He’d rather face a gang of bank robbers than deal with these snarling wildcats, he thought grimly.

How’s that for an opening scene? Does it grab you? It did me. But then what? Who was the lawman going to get romantic with, one of the feisty fillies rolling around in the dirt? I had doubts about that, and how on earth was he supposed to win the mystery woman’s heart is the space of five or six pages?

My logical plotter’s brain said no, no way. No can do. I’d need at least a hundred pages to get them cozy enough to hop in bed, wouldn’t I? My characters never engage in full blown love scenes until they’ve known each other a while. After that, well, let’s just say things get steamy. But not in 2,000 words, for gosh sakes!

Let me tell you, this short story business had me stumped. It required more stewing and several false starts before I figured out how to bring the marshal and his lady together.

Points to ponder when writing short stories:

  • Settings must be bare-bones; no flowery descriptions.
  • Forget deep character studies; there’s no room.
  • Keep backstory to a minimum; if important, make it concise.
  • Every word should move the story along; sentences are like paragraphs, paragraphs are like pages in a book.
  • Actions speak louder than words. Show emotions through body language, facial expressions and dialogue. Don’t depend upon introspection; again, there’s no room.
  • Save the best for last; a dramatic ending will stick in a reader’s mind.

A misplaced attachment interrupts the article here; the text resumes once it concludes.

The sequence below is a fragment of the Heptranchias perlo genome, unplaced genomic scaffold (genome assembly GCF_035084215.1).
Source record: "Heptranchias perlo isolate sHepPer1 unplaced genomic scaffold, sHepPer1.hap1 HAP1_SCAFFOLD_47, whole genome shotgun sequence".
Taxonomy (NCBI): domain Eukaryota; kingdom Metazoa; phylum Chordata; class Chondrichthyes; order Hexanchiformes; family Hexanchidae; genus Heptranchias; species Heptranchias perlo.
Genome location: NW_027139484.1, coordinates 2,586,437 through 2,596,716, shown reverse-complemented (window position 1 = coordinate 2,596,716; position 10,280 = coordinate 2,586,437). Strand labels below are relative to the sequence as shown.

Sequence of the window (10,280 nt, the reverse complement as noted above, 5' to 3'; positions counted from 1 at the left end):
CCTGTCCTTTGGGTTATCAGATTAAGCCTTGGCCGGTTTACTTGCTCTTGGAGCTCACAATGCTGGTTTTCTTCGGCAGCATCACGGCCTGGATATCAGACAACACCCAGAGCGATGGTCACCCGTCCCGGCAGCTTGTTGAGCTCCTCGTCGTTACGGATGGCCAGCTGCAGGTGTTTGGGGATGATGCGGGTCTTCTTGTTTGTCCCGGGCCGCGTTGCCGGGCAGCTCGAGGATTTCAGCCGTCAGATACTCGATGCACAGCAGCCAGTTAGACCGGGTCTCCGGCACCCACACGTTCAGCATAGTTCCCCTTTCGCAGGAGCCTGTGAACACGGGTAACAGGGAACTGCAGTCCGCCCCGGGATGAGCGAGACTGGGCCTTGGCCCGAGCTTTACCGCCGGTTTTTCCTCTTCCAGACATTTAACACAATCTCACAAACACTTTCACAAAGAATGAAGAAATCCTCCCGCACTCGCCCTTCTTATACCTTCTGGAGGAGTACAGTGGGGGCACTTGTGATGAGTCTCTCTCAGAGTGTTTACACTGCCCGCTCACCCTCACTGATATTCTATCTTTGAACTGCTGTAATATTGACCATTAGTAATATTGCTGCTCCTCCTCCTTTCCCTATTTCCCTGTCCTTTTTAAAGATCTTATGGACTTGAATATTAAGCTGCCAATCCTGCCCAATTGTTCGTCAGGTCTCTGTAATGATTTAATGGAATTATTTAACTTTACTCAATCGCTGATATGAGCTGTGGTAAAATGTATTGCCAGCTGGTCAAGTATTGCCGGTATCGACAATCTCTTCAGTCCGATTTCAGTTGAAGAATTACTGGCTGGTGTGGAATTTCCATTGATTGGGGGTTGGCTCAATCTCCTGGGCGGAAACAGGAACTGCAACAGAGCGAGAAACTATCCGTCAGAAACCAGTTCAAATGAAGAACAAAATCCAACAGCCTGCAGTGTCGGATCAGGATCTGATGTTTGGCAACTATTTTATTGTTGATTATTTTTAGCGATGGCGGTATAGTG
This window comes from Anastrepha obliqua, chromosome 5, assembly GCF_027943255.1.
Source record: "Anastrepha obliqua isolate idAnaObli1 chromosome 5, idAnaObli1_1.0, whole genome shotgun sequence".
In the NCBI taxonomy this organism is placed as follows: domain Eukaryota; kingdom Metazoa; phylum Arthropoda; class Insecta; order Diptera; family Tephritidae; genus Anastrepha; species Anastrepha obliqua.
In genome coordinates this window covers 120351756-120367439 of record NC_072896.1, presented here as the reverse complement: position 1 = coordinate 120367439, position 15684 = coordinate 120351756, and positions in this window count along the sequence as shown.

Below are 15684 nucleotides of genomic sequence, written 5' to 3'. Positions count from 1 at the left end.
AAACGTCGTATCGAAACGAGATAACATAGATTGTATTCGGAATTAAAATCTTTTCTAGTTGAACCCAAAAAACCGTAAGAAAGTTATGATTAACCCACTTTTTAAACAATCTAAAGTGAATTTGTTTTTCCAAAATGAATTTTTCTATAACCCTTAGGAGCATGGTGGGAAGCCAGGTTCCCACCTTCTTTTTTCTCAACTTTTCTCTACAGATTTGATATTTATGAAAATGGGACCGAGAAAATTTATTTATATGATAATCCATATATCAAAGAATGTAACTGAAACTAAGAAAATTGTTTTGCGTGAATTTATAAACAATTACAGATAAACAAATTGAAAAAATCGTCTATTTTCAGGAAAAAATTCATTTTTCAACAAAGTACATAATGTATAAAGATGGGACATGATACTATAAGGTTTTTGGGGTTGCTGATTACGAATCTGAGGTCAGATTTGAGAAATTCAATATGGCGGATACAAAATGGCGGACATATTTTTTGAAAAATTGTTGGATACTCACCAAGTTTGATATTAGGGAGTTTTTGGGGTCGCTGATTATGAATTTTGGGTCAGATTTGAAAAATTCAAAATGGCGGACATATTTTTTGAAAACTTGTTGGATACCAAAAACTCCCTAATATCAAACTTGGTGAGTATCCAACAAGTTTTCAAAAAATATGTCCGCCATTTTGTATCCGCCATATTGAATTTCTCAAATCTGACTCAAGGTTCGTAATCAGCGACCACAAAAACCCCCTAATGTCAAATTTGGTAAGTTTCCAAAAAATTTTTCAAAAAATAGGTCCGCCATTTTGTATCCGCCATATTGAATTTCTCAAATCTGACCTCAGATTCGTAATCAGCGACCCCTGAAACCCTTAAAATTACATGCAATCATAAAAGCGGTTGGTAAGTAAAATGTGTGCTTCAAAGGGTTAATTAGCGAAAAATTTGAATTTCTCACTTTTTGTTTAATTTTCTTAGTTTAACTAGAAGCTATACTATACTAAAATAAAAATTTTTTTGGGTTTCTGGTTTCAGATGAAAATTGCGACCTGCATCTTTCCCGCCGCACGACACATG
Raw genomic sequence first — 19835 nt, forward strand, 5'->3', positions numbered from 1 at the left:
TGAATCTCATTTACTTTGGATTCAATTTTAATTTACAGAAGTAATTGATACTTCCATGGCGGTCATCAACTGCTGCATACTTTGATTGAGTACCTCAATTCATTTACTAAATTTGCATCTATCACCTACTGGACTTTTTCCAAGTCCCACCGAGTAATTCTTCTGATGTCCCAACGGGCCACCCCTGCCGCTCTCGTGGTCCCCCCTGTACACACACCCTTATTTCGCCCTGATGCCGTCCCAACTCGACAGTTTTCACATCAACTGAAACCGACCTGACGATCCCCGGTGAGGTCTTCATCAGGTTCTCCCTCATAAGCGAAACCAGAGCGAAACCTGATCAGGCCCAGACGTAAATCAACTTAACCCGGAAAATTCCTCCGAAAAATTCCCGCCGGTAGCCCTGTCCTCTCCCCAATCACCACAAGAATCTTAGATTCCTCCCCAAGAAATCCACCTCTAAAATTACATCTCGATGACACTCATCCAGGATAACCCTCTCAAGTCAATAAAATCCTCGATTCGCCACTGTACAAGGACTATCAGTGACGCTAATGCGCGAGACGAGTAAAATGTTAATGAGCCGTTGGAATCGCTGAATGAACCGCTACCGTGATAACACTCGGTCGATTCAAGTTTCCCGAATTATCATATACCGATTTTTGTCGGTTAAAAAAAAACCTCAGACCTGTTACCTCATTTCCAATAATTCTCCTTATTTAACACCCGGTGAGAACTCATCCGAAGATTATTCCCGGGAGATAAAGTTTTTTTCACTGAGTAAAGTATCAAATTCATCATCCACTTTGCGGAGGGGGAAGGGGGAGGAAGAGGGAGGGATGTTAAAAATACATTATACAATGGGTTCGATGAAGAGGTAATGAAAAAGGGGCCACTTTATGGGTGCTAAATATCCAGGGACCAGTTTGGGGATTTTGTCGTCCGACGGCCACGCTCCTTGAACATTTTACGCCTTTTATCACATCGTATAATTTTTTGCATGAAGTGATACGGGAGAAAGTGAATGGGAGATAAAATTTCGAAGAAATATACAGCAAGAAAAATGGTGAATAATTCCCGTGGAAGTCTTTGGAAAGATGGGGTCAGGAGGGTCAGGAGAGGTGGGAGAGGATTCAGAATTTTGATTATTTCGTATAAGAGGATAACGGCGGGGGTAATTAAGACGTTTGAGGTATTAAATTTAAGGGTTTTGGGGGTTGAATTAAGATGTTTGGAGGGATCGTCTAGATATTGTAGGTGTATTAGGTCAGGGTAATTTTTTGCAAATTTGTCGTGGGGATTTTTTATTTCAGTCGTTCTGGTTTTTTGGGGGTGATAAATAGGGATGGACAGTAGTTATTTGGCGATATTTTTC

Short stories are a whole different kettle of fish for an author who normally writes historical novels in the 100,000-word range. After this exercise I have newfound respect for short story writers.

Whew! Now let me share a more familiar subject, my Native American romance:

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Dearest Irish

Set in1876, Dearest Irish stars Rose Devlin, the youngest of three psychic siblings who hide their rare talents for fear of persecution. Gifted with the ability to heal with her mind, Rose inadvertently reveals her secret to Choctaw Jack, a half-breed cowboy she finds fascinating but rather frightening.

Choctaw Jack straddles two worlds, dividing his loyalties between his mother’s people and the family of a friend who died in the Civil War. Like Rose, he keeps shocking secrets that could cost him his job, even his life. Yet, he will risk everything to save his dying mother, even if it means kidnapping Rose.


Rose regained her senses slowly. Feeling herself rock to and fro, she groggily recognized the loping gait of a horse beneath her. But how could that be?

She forced her eyes open, taking in the starlit sky and the dark landscape passing by. Blinking at the sight, she realized she was seated crosswise on the horse – in a man’s lap. Just like that, the scene in her bedroom with Jack came back to her, and she knew whose chest she leaned upon and whose arm was locked around her.